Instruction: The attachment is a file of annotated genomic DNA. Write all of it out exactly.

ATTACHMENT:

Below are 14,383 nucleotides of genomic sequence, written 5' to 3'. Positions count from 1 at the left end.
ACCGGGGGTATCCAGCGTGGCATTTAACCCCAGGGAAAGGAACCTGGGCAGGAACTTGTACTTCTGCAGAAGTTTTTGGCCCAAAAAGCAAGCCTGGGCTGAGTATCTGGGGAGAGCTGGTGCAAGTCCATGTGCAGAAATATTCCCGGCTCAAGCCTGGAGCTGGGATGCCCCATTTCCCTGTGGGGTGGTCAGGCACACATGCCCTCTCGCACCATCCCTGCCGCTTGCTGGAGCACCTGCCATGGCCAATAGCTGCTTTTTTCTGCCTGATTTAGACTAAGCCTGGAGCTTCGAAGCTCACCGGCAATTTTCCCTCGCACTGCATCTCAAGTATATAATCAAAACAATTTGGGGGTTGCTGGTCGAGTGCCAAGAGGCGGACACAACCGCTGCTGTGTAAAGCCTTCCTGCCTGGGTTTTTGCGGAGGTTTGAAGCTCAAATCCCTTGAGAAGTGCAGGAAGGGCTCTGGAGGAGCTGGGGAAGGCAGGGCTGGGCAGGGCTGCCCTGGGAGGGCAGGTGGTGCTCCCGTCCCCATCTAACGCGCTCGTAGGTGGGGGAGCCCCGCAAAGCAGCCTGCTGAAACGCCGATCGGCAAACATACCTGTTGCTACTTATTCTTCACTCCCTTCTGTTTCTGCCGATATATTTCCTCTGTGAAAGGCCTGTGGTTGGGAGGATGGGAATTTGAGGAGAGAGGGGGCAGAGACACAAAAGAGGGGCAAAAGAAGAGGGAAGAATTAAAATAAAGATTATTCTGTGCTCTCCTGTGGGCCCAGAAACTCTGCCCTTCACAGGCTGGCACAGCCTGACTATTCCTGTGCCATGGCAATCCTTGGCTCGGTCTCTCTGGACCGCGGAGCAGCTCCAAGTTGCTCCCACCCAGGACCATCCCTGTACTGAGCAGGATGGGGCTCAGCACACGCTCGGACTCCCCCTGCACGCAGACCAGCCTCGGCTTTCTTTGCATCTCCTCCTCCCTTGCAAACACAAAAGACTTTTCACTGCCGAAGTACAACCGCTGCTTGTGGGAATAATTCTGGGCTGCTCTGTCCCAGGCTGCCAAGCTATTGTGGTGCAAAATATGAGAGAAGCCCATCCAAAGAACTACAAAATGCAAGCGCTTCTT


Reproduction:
Below are 14,383 nucleotides of genomic sequence, written 5' to 3'. Positions count from 1 at the left end.
ACCGGGGGTATCCAGCGTGGCATTTAACCCCAGGGAAAGGAACCTGGGCAGGAACTTGTACTTCTGCAGAAGTTTTTGGCCCAAAAAGCAAGCCTGGGCTGAGTATCTGGGGAGAGCTGGTGCAAGTCCATGTGCAGAAATATTCCCGGCTCAAGCCTGGAGCTGGGATGCCCCATTTCCCTGTGGGGTGGTCAGGCACACATGCCCTCTCGCACCATCCCTGCCGCTTGCTGGAGCACCTGCCATGGCCAATAGCTGCTTTTTTCTGCCTGATTTAGACTAAGCCTGGAGCTTCGAAGCTCACCGGCAATTTTCCCTCGCACTGCATCTCAAGTATATAATCAAAACAATTTGGGGGTTGCTGGTCGAGTGCCAAGAGGCGGACACAACCGCTGCTGTGTAAAGCCTTCCTGCCTGGGTTTTTGCGGAGGTTTGAAGCTCAAATCCCTTGAGAAGTGCAGGAAGGGCTCTGGAGGAGCTGGGGAAGGCAGGGCTGGGCAGGGCTGCCCTGGGAGGGCAGGTGGTGCTCCCGTCCCCATCTAACGCGCTCGTAGGTGGGGGAGCCCCGCAAAGCAGCCTGCTGAAACGCCGATCGGCAAACATACCTGTTGCTACTTATTCTTCACTCCCTTCTGTTTCTGCCGATATATTTCCTCTGTGAAAGGCCTGTGGTTGGGAGGATGGGAATTTGAGGAGAGAGGGGGCAGAGACACAAAAGAGGGGCAAAAGAAGAGGGAAGAATTAAAATAAAGATTATTCTGTGCTCTCCTGTGGGCCCAGAAACTCTGCCCTTCACAGGCTGGCACAGCCTGACTATTCCTGTGCCATGGCAATCCTTGGCTCGGTCTCTCTGGACCGCGGAGCAGCTCCAAGTTGCTCCCACCCAGGACCATCCCTGTACTGAGCAGGATGGGGCTCAGCACACGCTCGGACTCCCCCTGCACGCAGACCAGCCTCGGCTTTCTTTGCATCTCCTCCTCCCTTGCAAACACAAAAGACTTTTCACTGCCGAAGTACAACCGCTGCTTGTGGGAATAATTCTGGGCTGCTCTGTCCCAGGCTGCCAAGCTATTGTGGTGCAAAATATGAGAGAAGCCCATCCAAAGAACTACAAAATGCAAGCGCTTCTT